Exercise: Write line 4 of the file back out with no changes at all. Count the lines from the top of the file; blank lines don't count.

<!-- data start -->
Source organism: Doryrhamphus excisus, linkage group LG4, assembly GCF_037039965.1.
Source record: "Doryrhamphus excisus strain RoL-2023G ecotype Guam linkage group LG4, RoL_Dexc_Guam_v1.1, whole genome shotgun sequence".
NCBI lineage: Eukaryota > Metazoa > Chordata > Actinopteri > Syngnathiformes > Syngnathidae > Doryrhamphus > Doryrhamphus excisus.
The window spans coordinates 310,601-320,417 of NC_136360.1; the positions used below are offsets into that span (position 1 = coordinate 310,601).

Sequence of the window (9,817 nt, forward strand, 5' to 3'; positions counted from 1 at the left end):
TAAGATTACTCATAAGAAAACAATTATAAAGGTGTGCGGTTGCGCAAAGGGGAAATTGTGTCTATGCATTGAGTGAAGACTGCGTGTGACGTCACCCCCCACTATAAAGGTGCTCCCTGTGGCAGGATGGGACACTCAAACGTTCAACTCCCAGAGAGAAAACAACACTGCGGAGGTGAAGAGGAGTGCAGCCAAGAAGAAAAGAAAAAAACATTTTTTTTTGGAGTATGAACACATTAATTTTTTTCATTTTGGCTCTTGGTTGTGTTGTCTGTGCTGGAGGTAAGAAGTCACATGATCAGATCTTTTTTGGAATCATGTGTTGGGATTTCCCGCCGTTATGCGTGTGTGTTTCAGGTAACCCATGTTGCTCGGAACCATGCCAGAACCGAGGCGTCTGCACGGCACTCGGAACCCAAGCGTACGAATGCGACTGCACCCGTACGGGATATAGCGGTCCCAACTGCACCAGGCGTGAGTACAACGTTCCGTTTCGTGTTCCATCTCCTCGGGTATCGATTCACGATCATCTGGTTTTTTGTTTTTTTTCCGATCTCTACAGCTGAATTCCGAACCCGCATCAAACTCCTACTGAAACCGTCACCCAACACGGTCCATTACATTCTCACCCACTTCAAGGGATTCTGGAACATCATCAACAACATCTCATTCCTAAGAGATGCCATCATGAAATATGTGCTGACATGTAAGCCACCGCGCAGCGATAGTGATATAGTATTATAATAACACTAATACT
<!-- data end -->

The window spans coordinates 310,601-320,417 of NC_136360.1; the positions used below are offsets into that span (position 1 = coordinate 310,601).